A Day in the Life

Of me, if that’s not already clear.

5:30– I wake up to the sound of sweeping, roosters and radios on full volume. On a good day, I get up and go for a jog, listening to a playlist that is predominantly Ke$ha (i dare you to judge me), and watch the sunrise over African savanna. On a bad day I stay in bed, think nasty thoughts about my neighbor’s radio, and throw pillows at my meowing cat’s head until 6:30.

6:30– At this point I put on some water for oats and coffee (if i have electricity that day…i don’t right now), and probably do the dishes I failed to do the night before. Sometime during this portion of my morning, Sumaila, a p5 student, will come knocking on my door and remind me, as he reminds me every day, to put my bowls in the kitchen so he can get me school lunch at 2. I’ll tell him, as I tell him every day, that the bowls are already there, and yes, I am going to teach p5 today. We part ways.

7:30– After I am cleaned, dressed, fed and caffeinated, I will make my way up to the school classrooms (about a 500 yard walk from my house in the teachers’ quarters). The students will all be lined up in rows according to their classes for morning assembly. This is the time to make any necessary announcements, and also when the students sign the national anthem and morning prayers. I enjoy watching the small ones the most because:

  1. they’re small and therefore cute 
  2. they don’t know sign language very well yet, so usually during the anthem just repeat the same sign over and over again and pretend they’re following along.

Once assembly is over the students MARCH in their lines to their classrooms. Again, I watch the small ones.

8:00 – First period begins. Let’s say this is a Wednesday, and I’m teaching my P5 ICT class. When I enter the class every student stands to great me “Goodmorninghowareyoufine” and we begin. Sign language is very good for some things – story telling, descriptions etc. Sign language is not very good for other things – like teaching ICT for example. I will begin my lesson using the small sign vocabulary there is for ICT-related words, sometimes making up my own signs for things like “hard drive” and sometimes just relying on the written form. Some students understand, some students dont but nod their head anyways, some students are signing to someone outside the window. Yes, the class is quiet, but MAN it’s still distracting when they try to sign over you. Dependable Sumaila sits tall in the back row, diligently copying down everything I write in his wobbly handwriting. Three students will come in late and I will scold them and they won’t care. Finally, I’ll tell the students that it’s Group 1’s turn in the ICT lab and the 10 group one members will peel off with me and enter the lab. I have printed out and laminated paper keyboards that I hand to the rest of the students with the intention they work on their typing even though we both know that won’t happen.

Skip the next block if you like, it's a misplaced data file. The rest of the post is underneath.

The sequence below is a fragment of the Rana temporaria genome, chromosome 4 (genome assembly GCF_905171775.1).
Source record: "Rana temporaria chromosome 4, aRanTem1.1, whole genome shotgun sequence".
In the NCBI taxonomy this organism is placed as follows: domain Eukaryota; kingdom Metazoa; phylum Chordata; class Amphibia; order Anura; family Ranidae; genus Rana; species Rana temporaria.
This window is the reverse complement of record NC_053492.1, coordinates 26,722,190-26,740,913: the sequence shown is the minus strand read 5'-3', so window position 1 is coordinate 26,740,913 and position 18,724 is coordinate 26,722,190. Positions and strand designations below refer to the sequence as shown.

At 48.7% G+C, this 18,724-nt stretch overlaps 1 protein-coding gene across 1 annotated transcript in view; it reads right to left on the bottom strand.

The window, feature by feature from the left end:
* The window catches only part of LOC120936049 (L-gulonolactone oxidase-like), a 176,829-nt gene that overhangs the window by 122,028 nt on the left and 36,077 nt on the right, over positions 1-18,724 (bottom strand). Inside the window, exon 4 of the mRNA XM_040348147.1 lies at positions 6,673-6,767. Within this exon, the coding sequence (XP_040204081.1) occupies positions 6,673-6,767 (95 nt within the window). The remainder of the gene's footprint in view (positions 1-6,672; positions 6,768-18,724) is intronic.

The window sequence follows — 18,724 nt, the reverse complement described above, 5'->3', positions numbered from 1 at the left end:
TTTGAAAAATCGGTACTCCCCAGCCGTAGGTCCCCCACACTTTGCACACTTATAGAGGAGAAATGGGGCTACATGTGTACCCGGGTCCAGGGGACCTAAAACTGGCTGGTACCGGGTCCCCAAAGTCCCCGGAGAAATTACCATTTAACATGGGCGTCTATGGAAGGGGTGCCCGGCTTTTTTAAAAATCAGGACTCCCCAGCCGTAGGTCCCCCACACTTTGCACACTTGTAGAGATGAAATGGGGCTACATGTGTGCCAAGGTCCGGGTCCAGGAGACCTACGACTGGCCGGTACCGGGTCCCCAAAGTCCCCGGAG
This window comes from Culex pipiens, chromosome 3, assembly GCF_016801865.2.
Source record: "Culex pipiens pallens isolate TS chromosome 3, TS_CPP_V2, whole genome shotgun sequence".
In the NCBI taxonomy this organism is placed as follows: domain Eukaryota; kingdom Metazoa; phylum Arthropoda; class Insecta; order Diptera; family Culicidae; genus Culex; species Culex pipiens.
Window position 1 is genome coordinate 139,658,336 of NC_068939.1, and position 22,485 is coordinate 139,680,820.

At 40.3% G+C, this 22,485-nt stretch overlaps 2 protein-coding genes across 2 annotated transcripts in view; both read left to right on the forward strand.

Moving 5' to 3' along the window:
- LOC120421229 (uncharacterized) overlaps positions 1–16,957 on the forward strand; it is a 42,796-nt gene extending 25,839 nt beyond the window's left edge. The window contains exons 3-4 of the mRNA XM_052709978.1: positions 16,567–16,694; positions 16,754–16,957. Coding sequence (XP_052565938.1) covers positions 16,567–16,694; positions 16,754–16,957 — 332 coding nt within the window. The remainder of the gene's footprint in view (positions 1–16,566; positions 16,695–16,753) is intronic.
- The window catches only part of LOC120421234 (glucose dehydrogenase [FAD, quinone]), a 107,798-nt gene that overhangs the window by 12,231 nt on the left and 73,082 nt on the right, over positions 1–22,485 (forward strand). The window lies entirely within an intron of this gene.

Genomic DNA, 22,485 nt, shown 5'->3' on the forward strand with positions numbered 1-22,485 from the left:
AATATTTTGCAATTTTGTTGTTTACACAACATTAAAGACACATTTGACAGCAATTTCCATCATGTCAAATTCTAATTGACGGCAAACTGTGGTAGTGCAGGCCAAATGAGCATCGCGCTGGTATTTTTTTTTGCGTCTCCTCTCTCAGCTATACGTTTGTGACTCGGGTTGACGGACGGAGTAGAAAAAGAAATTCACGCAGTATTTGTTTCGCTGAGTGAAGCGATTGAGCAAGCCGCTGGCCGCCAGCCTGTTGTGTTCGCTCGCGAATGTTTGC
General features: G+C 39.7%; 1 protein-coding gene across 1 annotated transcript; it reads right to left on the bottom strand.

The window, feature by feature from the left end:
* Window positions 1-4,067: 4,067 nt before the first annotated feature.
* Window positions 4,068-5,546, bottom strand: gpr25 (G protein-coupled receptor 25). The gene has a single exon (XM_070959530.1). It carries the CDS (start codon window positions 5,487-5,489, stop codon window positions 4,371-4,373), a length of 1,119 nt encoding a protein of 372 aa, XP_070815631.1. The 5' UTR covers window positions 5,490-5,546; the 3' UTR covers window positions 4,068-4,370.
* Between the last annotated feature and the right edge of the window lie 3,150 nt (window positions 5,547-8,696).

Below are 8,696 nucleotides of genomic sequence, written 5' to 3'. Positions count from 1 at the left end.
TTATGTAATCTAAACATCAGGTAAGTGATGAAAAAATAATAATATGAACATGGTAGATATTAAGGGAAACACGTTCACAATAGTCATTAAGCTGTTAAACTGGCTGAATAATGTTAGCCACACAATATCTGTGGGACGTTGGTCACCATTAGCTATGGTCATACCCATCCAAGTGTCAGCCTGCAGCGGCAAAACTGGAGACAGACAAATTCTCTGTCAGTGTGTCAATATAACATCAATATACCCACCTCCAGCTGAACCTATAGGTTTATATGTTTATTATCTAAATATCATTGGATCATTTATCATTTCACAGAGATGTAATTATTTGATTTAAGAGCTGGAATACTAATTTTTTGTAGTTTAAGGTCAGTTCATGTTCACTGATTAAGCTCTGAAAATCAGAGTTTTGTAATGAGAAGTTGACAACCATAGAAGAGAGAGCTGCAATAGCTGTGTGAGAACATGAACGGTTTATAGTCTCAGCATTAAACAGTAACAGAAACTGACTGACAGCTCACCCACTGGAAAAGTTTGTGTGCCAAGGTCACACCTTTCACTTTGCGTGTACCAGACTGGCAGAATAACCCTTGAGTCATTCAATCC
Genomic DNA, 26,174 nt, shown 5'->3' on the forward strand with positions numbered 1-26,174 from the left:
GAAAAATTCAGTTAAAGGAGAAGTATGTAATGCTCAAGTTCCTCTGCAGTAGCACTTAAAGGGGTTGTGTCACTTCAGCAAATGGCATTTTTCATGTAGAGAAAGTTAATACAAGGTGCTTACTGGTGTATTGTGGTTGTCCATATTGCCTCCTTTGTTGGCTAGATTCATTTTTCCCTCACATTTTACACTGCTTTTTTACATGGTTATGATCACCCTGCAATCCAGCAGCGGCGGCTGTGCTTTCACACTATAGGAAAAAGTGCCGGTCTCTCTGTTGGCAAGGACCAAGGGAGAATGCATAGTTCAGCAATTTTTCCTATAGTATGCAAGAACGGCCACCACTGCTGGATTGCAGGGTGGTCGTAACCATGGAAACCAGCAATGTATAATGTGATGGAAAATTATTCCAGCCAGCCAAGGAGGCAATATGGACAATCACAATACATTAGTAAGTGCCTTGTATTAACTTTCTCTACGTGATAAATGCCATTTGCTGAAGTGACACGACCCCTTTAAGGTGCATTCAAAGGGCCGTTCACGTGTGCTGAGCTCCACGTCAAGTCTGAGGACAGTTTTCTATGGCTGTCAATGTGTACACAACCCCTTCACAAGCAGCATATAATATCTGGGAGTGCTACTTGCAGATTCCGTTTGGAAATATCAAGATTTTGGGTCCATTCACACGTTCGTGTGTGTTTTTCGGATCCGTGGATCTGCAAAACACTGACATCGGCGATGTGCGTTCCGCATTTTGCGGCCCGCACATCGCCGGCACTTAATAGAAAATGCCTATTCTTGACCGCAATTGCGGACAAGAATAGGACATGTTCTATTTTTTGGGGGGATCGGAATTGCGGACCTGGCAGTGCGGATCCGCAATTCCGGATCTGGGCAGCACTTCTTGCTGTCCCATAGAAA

side note: our computer lab used to be a tiny room with one working computer. It is now a tiny room with FIVE working computers thanks to my parents and sister-in-law donating old laptops and fellow PCV Travis taking the time to come help me set them up! Thank you guys for your help and donations, it’s made such a difference to have more computers! If anyone reading this also has an old laptop they’d like to donate to our school please contact me (via an email or comment).

Anyways, I have all my classes broken up into groups of 10 so they can fit in the lab. They will take turns doing whatever assignment I’ve made for the day, pertaining to whatever lesson I did on the board. Sometimes typing their names, using the shift key, saving and re-opening documents, or their favorite, making a Ghana flag in paint.

9:00 – breakfast time! Students head down to the kitchen for some cocoa porridge and the teachers gather under the mango tree. We discuss everything from politics, to American culture, to sick students, to whether or not deep massaging a breast will make it grow, to “church services” (ie eating dog), to the recent news from Bawku (a region about 50 Km from me that is currently undergoing tribal violence over the chieftancy). Don’t loose sleep over it, Peace Corps doesn’t let us get within a 30 km radius of the area.

9:30-12:00 – classes continue (or don’t as the case often is). Teachers not in class remain under the mango tree or make various trips to town. On Tuesdays and Thursdays I’ll teach ASL to the teachers, in addition to my other classes, which usually ends up being one of the highlights of my day.